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Table of Contents
A meridian is an imaginary line around the Globe that connects points of equal longitude (a coordinate that specifies the east/west position of a location on the Earth’s surface). The prime meridian is a line of geographical longitude that is defined at 0°. See the fact file below for more information on the prime meridian:
- The Prime Meridian divides the Earth into East/West from the North Pole to the South Pole with an imaginary line along the longitude line of 0°.
- The Antimeridian, at 180° longitude, connects with the Prime Meridian to form a 3D giant circle all around the Globe, dividing it into Eastern and Western hemispheres.
- The first person to consistently use the notion of longitude and meridian was the Greek geographer Ptolemy.
- Ptolemy originally used the time of the lunar eclipse in different places to work out where the meridian line was. Ptolemy’s prime meridian was about 20°W of where it is today.
- Between the 1400s and 1800s many geographers and navigators (including Christopher Columbus) tried to use different methods to establish longitude whilst at sea.
- Between 1765 and 1811, the Greenwich Royal Observatory meridian in London was frequently used as the universal reference point.
- In 1884 the Greenwich meridian became the recognized prime meridian for the whole world. It’s also the meridian that was used to set the time.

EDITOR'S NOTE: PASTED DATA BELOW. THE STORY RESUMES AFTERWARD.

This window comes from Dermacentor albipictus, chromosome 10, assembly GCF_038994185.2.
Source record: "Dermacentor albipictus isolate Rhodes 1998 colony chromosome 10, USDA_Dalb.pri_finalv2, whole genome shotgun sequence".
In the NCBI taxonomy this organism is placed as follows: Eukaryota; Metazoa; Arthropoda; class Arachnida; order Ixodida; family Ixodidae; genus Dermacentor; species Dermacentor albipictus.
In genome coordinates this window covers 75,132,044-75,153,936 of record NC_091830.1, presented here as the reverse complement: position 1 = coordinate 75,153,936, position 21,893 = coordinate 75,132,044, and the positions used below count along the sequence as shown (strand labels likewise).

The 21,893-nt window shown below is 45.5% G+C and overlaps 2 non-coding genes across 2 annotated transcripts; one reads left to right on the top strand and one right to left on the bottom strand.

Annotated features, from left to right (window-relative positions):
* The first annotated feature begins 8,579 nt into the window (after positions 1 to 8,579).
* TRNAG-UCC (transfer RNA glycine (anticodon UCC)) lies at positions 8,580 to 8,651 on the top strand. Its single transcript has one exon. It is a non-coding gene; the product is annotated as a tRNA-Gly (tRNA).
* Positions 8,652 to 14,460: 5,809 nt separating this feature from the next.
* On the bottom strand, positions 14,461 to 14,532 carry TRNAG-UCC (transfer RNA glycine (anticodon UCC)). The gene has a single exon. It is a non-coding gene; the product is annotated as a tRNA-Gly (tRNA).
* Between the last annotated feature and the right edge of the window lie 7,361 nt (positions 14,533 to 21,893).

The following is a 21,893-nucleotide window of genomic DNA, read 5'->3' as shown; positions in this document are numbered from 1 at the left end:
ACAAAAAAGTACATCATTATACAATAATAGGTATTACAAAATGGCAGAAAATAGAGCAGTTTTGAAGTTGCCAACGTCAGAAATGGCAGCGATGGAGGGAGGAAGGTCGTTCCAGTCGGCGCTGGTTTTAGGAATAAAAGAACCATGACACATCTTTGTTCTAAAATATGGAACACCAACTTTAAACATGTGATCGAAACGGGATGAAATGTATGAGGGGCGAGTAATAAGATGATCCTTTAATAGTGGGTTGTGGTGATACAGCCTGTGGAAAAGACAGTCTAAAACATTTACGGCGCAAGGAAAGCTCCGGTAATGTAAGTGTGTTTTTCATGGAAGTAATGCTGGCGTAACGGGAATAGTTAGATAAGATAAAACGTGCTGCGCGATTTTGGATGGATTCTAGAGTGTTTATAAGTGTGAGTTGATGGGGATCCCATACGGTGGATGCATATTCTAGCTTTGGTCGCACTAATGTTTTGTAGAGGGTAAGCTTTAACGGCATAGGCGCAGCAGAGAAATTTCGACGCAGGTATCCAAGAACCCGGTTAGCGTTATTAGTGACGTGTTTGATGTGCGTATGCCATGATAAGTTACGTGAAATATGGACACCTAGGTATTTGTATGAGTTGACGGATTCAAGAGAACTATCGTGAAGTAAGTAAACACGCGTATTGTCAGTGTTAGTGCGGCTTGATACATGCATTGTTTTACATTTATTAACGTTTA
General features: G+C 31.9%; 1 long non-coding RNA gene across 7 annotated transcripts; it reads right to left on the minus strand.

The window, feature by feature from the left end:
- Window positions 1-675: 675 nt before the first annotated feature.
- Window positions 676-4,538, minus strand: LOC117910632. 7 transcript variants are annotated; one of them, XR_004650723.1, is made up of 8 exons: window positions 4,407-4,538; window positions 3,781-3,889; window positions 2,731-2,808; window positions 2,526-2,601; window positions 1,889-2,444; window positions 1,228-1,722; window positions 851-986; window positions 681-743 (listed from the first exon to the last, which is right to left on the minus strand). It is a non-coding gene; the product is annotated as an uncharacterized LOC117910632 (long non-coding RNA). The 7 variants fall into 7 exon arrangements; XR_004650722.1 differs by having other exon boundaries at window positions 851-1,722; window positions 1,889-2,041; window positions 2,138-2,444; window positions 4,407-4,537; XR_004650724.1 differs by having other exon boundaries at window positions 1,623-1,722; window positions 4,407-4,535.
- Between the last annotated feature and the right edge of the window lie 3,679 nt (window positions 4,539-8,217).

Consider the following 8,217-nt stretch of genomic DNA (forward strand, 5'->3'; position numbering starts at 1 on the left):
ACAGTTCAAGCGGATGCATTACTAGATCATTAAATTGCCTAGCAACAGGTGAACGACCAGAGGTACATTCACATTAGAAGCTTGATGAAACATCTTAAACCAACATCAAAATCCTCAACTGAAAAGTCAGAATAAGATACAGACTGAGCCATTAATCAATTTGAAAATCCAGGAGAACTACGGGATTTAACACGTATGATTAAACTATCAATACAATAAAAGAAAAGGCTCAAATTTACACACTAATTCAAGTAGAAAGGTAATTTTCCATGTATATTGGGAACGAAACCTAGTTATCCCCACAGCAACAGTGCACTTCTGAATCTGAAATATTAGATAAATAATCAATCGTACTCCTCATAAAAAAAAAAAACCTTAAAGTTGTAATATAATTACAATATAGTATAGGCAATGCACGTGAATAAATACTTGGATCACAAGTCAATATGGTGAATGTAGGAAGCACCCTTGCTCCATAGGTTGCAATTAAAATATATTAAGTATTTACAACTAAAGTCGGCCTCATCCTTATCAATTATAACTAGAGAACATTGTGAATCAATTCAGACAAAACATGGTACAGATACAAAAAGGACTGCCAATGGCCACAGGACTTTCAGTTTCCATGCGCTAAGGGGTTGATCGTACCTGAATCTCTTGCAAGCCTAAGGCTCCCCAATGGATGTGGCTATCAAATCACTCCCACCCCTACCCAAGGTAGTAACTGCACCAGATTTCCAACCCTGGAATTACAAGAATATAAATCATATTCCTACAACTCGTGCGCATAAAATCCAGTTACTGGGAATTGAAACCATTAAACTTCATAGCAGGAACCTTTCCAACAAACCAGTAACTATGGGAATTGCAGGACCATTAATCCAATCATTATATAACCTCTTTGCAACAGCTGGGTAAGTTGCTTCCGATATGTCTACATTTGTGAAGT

- The position of the Greenwich meridian is determined by the location of the Airy Transit Circle (a special telescope).
- The IERS Reference Meridian (IRM) is the prime meridian maintained by the International Earth Rotation and Reference Systems Service (IERS). It is maintained using satellites in space.
- The IRM prime meridian is 102 meters east of the Greenwich meridian.
- These days, the IRM prime meridian is used to set the time and to set coordinates for GPS, such as the SatNav in the car.
- As a result of the movement of the Earth’s tectonic plates, the line of 0° longitude is slowly moving back towards the west.
- The IRM prime meridian passes through many countries including the United Kingdom, France, Spain, Algeria, Mali, Burkina Faso, Togo, Ghana and Antarctica.
- The IRM prime meridian also passes through many seas and oceans: the Arctic Ocean, the Greenland Sea, the Norwegian Sea, the North Sea, the English Channel, the Mediterranean Sea, the Atlantic Ocean and the Southern Ocean.
- The Moon, Mars, Venus, Jupiter, Pluto and Titan all have their own prime meridians.
Prime Meridian Worksheets
This bundle contains 11 ready-to-use Prime Meridian Worksheets that are perfect for students who want to learn more about a meridian which is an imaginary line around the Globe that connects points of equal longitude (a coordinate that specifies the east/west position of a location on the Earth’s surface). The prime meridian is a line of geographical longitude that is defined at 0°.
Download includes the following worksheets:
- Prime Meridian Facts
- Is the Prime Meridian Permanent?
- Your time, my time
- Prime Meridian vs. International Date Line
- Interstellar Prime Meridians
- Word Building
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Link will appear as Prime Meridian Facts & Worksheets: https://kidskonnect.com - KidsKonnect, July 17, 2017
Use With Any Curriculum
These worksheets have been specifically designed for use with any international curriculum. You can use these worksheets as-is, or edit them using Google Slides to make them more specific to your own student ability levels and curriculum standards.